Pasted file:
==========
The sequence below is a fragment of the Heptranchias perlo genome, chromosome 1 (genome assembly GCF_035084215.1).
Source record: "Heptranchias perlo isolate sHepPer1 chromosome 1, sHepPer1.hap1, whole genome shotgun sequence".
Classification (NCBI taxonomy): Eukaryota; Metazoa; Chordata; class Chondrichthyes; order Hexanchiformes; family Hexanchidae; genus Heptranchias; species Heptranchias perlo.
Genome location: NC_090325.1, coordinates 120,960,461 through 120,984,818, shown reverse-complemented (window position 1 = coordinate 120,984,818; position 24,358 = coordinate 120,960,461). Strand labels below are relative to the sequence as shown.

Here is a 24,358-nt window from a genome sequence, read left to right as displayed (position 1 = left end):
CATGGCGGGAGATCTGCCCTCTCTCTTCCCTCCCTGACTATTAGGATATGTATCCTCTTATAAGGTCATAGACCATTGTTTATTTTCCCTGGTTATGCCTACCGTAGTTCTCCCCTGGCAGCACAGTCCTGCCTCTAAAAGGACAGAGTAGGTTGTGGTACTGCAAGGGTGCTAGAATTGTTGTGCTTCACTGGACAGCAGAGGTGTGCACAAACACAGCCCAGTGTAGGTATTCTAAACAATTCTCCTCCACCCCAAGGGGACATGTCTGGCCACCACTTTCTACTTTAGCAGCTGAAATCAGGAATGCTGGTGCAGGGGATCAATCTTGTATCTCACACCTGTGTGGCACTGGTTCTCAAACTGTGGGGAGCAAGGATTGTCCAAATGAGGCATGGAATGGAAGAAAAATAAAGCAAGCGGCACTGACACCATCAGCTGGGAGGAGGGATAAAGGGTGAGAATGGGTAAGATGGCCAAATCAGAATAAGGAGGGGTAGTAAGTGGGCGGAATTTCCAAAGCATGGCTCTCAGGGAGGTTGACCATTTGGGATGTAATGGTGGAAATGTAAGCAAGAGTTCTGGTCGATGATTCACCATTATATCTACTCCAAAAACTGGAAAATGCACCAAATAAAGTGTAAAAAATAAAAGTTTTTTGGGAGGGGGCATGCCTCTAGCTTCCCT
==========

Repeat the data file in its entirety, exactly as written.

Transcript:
The sequence below is a fragment of the Heptranchias perlo genome, chromosome 1 (genome assembly GCF_035084215.1).
Source record: "Heptranchias perlo isolate sHepPer1 chromosome 1, sHepPer1.hap1, whole genome shotgun sequence".
Classification (NCBI taxonomy): Eukaryota; Metazoa; Chordata; class Chondrichthyes; order Hexanchiformes; family Hexanchidae; genus Heptranchias; species Heptranchias perlo.
Genome location: NC_090325.1, coordinates 120,960,461 through 120,984,818, shown reverse-complemented (window position 1 = coordinate 120,984,818; position 24,358 = coordinate 120,960,461). Strand labels below are relative to the sequence as shown.

Here is a 24,358-nt window from a genome sequence, read left to right as displayed (position 1 = left end):
CATGGCGGGAGATCTGCCCTCTCTCTTCCCTCCCTGACTATTAGGATATGTATCCTCTTATAAGGTCATAGACCATTGTTTATTTTCCCTGGTTATGCCTACCGTAGTTCTCCCCTGGCAGCACAGTCCTGCCTCTAAAAGGACAGAGTAGGTTGTGGTACTGCAAGGGTGCTAGAATTGTTGTGCTTCACTGGACAGCAGAGGTGTGCACAAACACAGCCCAGTGTAGGTATTCTAAACAATTCTCCTCCACCCCAAGGGGACATGTCTGGCCACCACTTTCTACTTTAGCAGCTGAAATCAGGAATGCTGGTGCAGGGGATCAATCTTGTATCTCACACCTGTGTGGCACTGGTTCTCAAACTGTGGGGAGCAAGGATTGTCCAAATGAGGCATGGAATGGAAGAAAAATAAAGCAAGCGGCACTGACACCATCAGCTGGGAGGAGGGATAAAGGGTGAGAATGGGTAAGATGGCCAAATCAGAATAAGGAGGGGTAGTAAGTGGGCGGAATTTCCAAAGCATGGCTCTCAGGGAGGTTGACCATTTGGGATGTAATGGTGGAAATGTAAGCAAGAGTTCTGGTCGATGATTCACCATTATATCTACTCCAAAAACTGGAAAATGCACCAAATAAAGTGTAAAAAATAAAAGTTTTTTGGGAGGGGGCATGCCTCTAGCTTCCCT